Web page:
Ethical Relativity in Law Enforcement

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Griffin Police Department Chief Dan Ainsworth is faced with an ethical dilemma when he learned of methamphetamine use occurring just outside of his hometown. Not only is he informed by BCI Agent William Frawley that many rural residents are using and distributing methamphetamine but is also informed there has been a rise in gang activity. The question for Ainsworth is one involving normative ethics, where he must decide what is the right thing to do for the residents he serves (Pollock, 2013)? He ultimately decides to not get involved with the issue and tells Agent Frawley to come back if he finds that the methamphetamine problem has spread to Griffin.

As to why Ainsworth chooses to abstain from becoming involved, it is possible that he has both personal motives and a concern for his community’s image. It is stated that he is popular and has gone many years without any major crime in his city. As a result, he is likely hoping to keep it that way. Furthermore, he has a good relationship with the mayor and city council members of Griffin, and if they are informed of a methamphetamine problem, the relationship could become strained. He is also afraid of frightening the residents of Griffin, as the methamphetamine problem is currently affecting rural communities.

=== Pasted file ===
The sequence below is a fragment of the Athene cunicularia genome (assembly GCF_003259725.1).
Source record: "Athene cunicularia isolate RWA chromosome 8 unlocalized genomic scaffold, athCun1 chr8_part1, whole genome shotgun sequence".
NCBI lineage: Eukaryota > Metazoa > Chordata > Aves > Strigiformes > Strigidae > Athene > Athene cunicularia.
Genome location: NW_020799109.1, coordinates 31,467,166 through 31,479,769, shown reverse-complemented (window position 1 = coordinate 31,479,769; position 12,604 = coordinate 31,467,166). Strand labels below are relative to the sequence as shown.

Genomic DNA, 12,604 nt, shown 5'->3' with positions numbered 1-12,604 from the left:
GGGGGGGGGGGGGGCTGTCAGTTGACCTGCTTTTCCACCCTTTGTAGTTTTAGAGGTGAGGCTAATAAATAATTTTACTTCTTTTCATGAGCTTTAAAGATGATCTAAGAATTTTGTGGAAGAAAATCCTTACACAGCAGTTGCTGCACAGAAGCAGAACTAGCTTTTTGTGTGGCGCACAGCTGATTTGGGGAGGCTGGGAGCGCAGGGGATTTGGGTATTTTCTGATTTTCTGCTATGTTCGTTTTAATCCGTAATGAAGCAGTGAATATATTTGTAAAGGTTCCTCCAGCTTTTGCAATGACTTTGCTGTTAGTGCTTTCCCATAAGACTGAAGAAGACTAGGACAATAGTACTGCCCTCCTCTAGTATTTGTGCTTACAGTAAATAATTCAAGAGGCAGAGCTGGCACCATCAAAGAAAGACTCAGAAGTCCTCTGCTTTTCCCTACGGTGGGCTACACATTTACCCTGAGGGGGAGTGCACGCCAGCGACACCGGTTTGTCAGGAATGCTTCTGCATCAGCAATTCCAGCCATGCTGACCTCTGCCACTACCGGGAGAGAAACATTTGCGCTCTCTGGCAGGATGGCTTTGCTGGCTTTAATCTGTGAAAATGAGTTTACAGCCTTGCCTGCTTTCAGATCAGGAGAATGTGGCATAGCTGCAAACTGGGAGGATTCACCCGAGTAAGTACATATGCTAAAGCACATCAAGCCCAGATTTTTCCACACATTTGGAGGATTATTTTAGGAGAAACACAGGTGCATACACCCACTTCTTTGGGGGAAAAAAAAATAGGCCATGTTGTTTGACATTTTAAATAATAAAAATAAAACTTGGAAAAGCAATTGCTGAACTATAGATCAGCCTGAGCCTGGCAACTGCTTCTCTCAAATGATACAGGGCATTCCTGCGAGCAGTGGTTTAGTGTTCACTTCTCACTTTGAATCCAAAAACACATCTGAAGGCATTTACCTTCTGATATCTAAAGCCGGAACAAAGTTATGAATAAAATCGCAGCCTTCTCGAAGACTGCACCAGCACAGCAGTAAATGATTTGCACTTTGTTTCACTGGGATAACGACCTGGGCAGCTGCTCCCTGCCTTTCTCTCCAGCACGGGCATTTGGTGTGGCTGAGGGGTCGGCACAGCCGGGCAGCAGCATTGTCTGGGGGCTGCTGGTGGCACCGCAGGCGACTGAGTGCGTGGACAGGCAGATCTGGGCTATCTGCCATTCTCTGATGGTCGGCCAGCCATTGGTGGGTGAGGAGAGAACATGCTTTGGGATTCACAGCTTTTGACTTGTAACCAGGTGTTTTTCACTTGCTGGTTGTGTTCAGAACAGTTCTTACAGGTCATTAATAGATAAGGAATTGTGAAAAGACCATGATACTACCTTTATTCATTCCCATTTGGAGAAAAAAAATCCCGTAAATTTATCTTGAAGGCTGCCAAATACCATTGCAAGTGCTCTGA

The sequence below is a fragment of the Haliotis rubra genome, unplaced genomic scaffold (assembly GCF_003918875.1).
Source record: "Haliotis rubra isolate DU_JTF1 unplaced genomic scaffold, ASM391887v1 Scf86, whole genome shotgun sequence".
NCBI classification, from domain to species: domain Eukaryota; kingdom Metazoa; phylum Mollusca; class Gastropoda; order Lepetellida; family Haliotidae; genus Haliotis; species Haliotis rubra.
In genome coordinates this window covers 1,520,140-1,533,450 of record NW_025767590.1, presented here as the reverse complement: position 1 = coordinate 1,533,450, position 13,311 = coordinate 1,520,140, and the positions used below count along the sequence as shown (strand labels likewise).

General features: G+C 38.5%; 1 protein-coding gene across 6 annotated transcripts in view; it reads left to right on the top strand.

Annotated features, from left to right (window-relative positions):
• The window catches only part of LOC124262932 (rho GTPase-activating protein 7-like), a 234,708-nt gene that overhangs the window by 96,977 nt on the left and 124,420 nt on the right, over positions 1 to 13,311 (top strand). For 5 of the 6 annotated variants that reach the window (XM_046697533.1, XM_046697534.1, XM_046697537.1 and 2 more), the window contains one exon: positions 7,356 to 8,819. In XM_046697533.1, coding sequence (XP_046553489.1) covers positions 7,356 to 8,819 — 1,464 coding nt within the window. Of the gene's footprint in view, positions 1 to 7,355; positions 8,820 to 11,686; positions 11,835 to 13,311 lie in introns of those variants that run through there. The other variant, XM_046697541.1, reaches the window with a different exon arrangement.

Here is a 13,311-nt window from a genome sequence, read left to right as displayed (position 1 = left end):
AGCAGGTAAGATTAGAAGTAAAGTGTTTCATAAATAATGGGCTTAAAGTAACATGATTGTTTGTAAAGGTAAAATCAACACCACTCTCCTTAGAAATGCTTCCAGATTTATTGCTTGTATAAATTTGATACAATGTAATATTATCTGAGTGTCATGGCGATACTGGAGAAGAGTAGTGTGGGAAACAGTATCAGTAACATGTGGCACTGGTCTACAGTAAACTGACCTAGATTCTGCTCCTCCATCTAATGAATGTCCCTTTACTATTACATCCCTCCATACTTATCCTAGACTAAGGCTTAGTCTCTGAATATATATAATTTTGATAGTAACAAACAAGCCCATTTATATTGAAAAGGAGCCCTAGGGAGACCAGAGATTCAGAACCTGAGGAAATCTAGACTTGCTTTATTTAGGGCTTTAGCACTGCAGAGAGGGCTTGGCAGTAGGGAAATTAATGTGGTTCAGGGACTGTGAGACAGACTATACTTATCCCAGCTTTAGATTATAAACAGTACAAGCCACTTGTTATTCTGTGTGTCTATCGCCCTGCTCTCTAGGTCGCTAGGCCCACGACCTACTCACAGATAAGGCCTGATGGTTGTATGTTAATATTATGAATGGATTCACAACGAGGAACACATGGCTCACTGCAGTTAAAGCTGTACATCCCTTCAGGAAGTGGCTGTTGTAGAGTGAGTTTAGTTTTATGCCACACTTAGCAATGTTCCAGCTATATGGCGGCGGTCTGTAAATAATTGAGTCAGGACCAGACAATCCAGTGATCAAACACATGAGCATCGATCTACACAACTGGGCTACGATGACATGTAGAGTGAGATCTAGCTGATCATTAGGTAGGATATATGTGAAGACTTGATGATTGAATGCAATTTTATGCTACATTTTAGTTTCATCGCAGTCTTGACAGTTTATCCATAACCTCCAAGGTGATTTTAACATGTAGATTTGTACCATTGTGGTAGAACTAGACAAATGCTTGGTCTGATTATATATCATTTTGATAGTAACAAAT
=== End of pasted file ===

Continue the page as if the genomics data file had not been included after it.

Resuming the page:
He states, “I’d just as soon not bother the mayor or city council and scare them with the idea that drugs are all over Griffin.” While it is partially right due to the fact that the drug problem has been largely outside of Griffin, he also has to acknowledge the problem is growing and could spread to Griffin. Ultimately, one of the imperfect duties is to be honest (Pollock, 2013), and he should be honest with the city’s leaders and residents by letting them know there is a growing drug problem in and around in the city. That still does not necessarily mean he should become involved in the situation, but he should at least alert the mayor and city council of the investigation so they are not surprised later. By not alerting anyone of the problem, he is essentially employing the ethical system of egoism, where he is mainly concerned with his own image without worrying about how the problem could eventually affect Griffin residents (Pollock, 213).

It would be wise for Agent Frawley and the BCI to contact the Federal Bureau of Investigation or Drug Enforcement Administration in an attempt to enlist their assistance. Frawley claims the drug problem is serious, with Griffin being a major distribution point for various drugs, so the two agencies would likely be interested in assisting with the problem. If he is contacting Chief Griffin for help with manpower, he is likely short on agents to deal with the problem. Federal agencies could provide the assistance necessary to help make the necessary arrests and disrupt the market.